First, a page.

By: Grace Gufler


As a society, our awareness of the prevalence of anxiety has increased. Anxiety has become a topic that has flooded our social media accounts, and the recognition of the seriousness of anxiety has comforted many. As a result, we are exposed to numerous articles, videos and discussion boards on the topic of anxiety. This blog post will help you be able to distinguish between clinical anxiety and feelings of stress or worry. The biggest difference between clinical anxiety and stress is found in the intensity, frequency and impact.



Both stress and anxiety can feel consuming and overwhelming. Anxiety, however, feels much less manageable than stress. A person with clinical anxiety may feel controlled by their anxiety and have difficulty managing symptoms. Additionally, clinical anxiety corresponds with physical symptoms. These physical symptoms can include racing heart, trouble breathing, sweating palms, shaking hands, feeling lightheaded, restlessness, nausea, difficulty sleeping and changes in appetite. 


Stress is, typically, caused by situational or environmental factors. In the other words, we can (usually) pinpoint the cause or root of our stress. Stress occurs, for example, when we are looking for a new job, having trouble in our relationships or have a heavy workload. Unlike stress, clinical anxiety can be more generalized and is influenced by and impacts a variety of different situations and events. The anxious thoughts and worries a person with clinical anxiety experiences, is often unrealistic and unlikely to occur. For example, a person with clinical anxiety may imagine worst-case scenarios that have little to no probability of occurring. Additionally, clinical anxiety persists for a longer period of time than stress. Clinical anxiety is excessive feelings of worry experienced during most days of the week and will persist over a long period of time (more than 6 months to receive a diagnosis).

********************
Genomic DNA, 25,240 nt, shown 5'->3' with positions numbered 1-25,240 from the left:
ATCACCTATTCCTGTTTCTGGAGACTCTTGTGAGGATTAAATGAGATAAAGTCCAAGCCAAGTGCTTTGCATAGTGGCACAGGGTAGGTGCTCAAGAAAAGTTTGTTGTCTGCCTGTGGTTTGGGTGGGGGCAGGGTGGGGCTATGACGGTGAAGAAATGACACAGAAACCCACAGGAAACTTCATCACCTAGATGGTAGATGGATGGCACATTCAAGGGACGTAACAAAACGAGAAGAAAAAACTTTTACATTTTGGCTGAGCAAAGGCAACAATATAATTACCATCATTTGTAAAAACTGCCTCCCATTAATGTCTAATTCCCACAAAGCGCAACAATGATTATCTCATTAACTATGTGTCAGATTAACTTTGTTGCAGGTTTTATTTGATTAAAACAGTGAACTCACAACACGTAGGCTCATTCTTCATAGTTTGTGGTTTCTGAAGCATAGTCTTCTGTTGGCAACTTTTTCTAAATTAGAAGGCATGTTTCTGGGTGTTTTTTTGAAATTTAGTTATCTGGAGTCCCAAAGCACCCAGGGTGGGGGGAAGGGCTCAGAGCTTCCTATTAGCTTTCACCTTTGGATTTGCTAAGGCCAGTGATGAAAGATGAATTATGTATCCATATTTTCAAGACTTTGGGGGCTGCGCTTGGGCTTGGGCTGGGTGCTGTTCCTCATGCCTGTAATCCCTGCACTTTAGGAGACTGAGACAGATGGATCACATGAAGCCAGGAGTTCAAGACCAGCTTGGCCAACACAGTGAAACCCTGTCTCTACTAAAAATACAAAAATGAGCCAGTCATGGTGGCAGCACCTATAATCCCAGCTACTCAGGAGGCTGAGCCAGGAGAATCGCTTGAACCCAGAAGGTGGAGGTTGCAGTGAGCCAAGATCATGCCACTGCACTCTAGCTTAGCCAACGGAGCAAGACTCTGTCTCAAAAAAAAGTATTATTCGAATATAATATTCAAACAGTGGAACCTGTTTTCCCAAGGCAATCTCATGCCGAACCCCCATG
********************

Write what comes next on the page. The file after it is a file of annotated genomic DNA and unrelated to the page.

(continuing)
Clinical anxiety can be very debilitating and negatively impacts at least one domain of life. Furthermore, clinical anxiety prevents a person from participating in and enjoying basic life experiences. For example, it can impact our work performance, social activity, mood, self-esteem, relationships and health. The intensity of clinical anxiety is markedly different from feelings of stress or worry.


Clinical anxiety and stress have many things in common. It is important to note that feelings of intense stress can be difficult to manage and have potential negative consequences in our life; similar to anxiety. Despite this, the impact of clinical anxiety is still out of proportion to that of stress, but their similarities can make it difficult to discern between the two. If you are unsure if you are experiencing clinical anxiety or stress, reflect on the intensity, frequency and impact of your experiences. For both stress and clinical anxiety, it can helpful to see a therapist for guidance on how to manage your symptoms and some effective coping skills.